Dorothea Lange’s iconic photograph Migrant Mother (1936) has long been used to epitomize the Great Depression in the United States. Lange’s documentary photographs have shaped the discipline, acting as a vehicle for socio-political commentary whilst preserving moments in ‘contemporary’ life. Her photographs still hold a poignancy in modern-day culture. Here, we explore the artist’s life and work.
Lange was born in 1895 in New Jersey. As a child she suffered from polio, which left her with one weak leg and a subsequent limp. This was detrimental for Lange – her subsequent condition haunted her through childhood, adolescence, and into adulthood.
Lange claimed that the polio shaped her personality and informed her outlook, in addition to making her feel constantly humbled by the disability. “I think it perhaps was the most important thing that happened to me, and formed me, guided me, instructed me, helped me, and humiliated me.”
The Great Depression hit when the stock market crashed in 1929, and the economy continued to suffer into the early 1940s. Panic, bankruptcy, foreclosure, and redundancy swept the country. With joblessness spiralling out of control, things got even worse as droughts and dust storms ruined agriculture. With no water or food, America went into a state of emergency.
During the Great Depression, Lange was employed by the Resettlement Administration/Farm Security Administration (FSA) to document the impact of the economic sufferings with America. Using her photographic skills to document the victims of hardship, Lange’s work would capture some of the era’s most important moments in time.
Arguably Lange’s most famous photograph, Migrant Mother portrays a mother of seven subjected to America’s agricultural misfortunes within a settlement for the poor. Finding themselves out of food and nearly helpless, the ‘migrant mother’ sits under a tarpaulin canopy with her children, dressed in dirty rags, nuzzling into her.
As a part of the FSA assignment, Lange perfectly captured the scene with six photos taken in ten minutes. Lange didn’t know the woman’s name, so it was simply labelled Destitute pea pickers in California. Mother of seven children. Age thirty-two. Nipomo, California. February or March, 1936. The ‘mother’ was later identified as Florence Owens Thompson.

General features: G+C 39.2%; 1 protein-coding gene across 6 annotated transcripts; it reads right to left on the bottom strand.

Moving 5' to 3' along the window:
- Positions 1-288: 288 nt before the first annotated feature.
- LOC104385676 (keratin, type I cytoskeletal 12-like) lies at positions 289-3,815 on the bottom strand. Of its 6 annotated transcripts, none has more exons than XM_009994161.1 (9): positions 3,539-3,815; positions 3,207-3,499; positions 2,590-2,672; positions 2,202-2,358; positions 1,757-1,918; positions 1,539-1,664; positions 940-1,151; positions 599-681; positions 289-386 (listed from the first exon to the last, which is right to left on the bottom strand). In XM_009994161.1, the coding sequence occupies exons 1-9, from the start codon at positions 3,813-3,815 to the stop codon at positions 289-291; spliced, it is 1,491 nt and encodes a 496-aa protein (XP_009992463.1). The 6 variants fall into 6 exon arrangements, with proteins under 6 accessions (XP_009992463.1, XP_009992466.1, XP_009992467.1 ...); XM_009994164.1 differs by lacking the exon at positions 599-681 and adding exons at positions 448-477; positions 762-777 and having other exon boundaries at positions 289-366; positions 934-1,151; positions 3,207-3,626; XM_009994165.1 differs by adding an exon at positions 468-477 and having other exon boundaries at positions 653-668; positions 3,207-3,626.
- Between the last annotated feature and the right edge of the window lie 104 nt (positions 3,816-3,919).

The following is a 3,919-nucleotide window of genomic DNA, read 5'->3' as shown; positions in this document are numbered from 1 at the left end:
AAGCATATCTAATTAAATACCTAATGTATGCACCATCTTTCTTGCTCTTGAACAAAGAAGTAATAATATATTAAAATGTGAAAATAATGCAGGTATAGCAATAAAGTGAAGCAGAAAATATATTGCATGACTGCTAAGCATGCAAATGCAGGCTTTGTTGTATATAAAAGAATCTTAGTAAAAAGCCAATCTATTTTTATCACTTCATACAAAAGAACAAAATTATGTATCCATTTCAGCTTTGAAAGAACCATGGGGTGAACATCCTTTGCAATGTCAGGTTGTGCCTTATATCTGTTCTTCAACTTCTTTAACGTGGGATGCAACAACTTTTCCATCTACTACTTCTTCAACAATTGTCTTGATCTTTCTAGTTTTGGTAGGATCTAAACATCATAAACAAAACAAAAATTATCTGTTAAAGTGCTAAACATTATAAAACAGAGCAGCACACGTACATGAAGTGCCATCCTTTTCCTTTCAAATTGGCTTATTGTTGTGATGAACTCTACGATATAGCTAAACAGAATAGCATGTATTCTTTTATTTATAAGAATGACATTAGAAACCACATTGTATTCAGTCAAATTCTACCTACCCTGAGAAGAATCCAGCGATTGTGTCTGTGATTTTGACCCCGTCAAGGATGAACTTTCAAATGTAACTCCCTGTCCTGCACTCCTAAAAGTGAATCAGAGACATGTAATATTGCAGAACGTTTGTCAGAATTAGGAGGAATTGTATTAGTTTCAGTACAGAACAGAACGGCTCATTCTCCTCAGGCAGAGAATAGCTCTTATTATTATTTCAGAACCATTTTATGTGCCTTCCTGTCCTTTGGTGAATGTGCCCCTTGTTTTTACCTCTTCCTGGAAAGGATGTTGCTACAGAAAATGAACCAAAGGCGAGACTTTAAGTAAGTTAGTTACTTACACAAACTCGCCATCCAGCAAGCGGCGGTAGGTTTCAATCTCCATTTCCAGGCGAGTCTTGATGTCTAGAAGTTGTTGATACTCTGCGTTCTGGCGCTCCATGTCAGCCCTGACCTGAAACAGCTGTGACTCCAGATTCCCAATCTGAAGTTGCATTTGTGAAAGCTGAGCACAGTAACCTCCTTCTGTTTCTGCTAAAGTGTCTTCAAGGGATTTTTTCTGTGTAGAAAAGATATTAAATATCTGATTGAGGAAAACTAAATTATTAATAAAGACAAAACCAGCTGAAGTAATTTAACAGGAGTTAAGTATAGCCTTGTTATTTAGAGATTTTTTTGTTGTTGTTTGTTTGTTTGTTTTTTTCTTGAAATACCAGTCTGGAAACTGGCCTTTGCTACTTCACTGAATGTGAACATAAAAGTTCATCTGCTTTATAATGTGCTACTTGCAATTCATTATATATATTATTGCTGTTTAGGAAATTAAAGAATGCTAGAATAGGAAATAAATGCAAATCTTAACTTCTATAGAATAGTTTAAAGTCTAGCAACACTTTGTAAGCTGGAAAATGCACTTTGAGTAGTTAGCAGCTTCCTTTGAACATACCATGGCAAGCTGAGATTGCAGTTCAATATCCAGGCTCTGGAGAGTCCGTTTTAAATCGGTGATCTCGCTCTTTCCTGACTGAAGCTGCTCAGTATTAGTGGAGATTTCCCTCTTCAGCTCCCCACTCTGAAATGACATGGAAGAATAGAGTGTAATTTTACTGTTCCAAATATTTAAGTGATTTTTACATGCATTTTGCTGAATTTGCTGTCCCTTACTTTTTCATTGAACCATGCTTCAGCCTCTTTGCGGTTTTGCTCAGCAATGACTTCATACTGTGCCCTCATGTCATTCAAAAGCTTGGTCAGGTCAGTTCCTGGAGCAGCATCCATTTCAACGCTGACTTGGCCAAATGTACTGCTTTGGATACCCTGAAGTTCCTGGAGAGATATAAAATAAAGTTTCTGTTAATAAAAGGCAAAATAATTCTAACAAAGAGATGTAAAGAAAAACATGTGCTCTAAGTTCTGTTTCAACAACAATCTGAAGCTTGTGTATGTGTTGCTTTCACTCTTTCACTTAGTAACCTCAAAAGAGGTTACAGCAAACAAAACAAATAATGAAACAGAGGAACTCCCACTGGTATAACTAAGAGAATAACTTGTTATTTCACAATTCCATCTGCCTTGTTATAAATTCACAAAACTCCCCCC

Upon discovering the haunting disparity of the camp, Lange sent the images off to the editor of a newspaper in San Francisco, where they alerted the federal authorities about the poverty-stricken living conditions in California. The camp received resources, rescuing them from starvation.
Lange’s photograph is considered a perfectly accurate depiction of America’s social and political tragedy at the time. Her documentary technique is both neutral and detached. By remaining creatively impartial, Lange documented the scene with honesty, conveying a powerful image of strength through suffering.
Today, the ‘mother’s’ face has become a universal symbol of strength and dignity in contemporary culture. Possessing a timelessness, her immortalized presence has fuelled discourse linked to women in social issues and the transcendence of class boundaries. Its extensive reproductions and re-appropriations have cemented it as one of the most influential documentary photographs, as well as being responsible for carving out a new direction for documentary photography.
Lange’s career was launched by the country’s emotional response to Migrant Mother, and she continued to practise portrait photography linked to socio-political subjects. In 1941 she was awarded a Guggenheim Fellowship, which she declined after being offered a job with the War Relocation Authority (WRA). She photographed Japanese-American civilians during World War II, powerfully encapsulating the suffering underpinned with relatable humanity. Lange went onto work in the photography department at the California School of Fine Arts before co-founding Aperture magazine. The photographer passed away in 1965.
Dorothea Lange not only epitomises an entire era of American history, but a photographic discourse. She was a cultural commentator who used the camera to accurately record – but never interfere with – the political happenings of the time. Lange’s photographs remain iconic.
Dorothea Lange Color, a book by Neil Scott-Petrie, takes Lange’s stunning black-and-white photographs and reveals them in color. While it doesn’t attempt to improve Lange’s images, the album is all about showing her work in a different light, bringing the real events closer to the observer, giving a more realistic view of how things were during the migration to California 1935-1939.
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